Harlem Chapel Chimes
The song was recorded by the Dorsey Brothers Orchestra on February 6, 1935 in New York and released as a 78 single. The song was copyrighted by the music publisher Campbell and Connelly and Company, Ltd., in the UK. Two versions were released: 39337-A was released on Brunswick in the UK as 02149 backed with "Weary Blues", while 39337-C was released on Decca as BM-02149. Jimmy Dorsey played clarinet. Tommy Dorsey played trombone on the track. Miller was not on the studio recording session. The arrangement was by Glenn Miller. The instrumental featured a clarinet solo by Jimmy Dorsey with chimes at the beginning and end of the song.
Not to be confused with "Harlem Chapel Bells" which was composed by Glenn Miller orchestra trumpeter Billy May and performed by the band on April 2, 1941 on the Chesterfield radio program.
The instrumental was featured on a Big Band Show program on Glenn Miller which was broadcast on Radio Clyde on 15 December 1981 hosted by Ken Sykora, playing recordings of Glenn Miller as a member of other bands, as a soloist, and rare radio performances.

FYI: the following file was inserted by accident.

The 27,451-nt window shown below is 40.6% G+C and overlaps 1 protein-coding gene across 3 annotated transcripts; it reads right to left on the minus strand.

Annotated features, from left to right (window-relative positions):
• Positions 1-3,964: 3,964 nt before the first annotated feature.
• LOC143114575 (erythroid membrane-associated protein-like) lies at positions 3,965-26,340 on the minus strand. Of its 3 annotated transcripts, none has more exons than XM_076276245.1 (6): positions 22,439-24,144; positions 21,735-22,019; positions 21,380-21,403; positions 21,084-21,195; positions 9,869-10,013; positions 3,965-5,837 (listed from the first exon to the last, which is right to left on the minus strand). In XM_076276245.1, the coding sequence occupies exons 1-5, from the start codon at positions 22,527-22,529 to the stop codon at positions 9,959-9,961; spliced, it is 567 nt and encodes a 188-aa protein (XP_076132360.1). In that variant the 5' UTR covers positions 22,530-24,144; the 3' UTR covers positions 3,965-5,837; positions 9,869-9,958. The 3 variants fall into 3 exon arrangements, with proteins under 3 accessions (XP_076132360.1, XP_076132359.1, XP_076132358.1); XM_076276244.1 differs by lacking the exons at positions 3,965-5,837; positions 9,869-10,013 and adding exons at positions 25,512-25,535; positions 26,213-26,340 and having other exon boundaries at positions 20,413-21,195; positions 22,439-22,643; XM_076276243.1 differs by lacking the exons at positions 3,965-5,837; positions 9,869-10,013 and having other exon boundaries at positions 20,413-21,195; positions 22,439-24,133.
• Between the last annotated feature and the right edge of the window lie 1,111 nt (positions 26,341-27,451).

The recording does not appear on any compilation albums.
- Allsop, Kenneth. Hard Travellin'. Bloomsbury Reader, 2011.
- Flower, John (1972). Moonlight Serenade: A Bio-Discography of the Glenn Miller Civilian Band. New Rochelle, NY: Arlington House. ISBN 0-87000-161-2.
- Miller, Glenn (1943). Glenn Miller's Method for Orchestral Arranging. New York: Mutual Music Society. ASIN: B0007DMEDQ
- Simon, George Thomas (1980). Glenn Miller and His Orchestra. New York: Da Capo paperback. ISBN 0-306-80129-9.
- Simon, George Thomas (1971). Simon Says. New York: Galahad. ISBN 0-88365-001-0.
- Schuller, Gunther (1991). The Swing Era: The Development of Jazz, 1930–1945, Volume 2. New York: Oxford University Press. ISBN 0-19-507140-9.
- Rust, Brian A.L. Jazz Records, 1897-1942: Abe Lyman to Bob Zurke. Storyville, 1982.
- Stockdale, Robert Lee. Jimmy Dorsey: A Study in Contrasts. Scarecrow, 1999.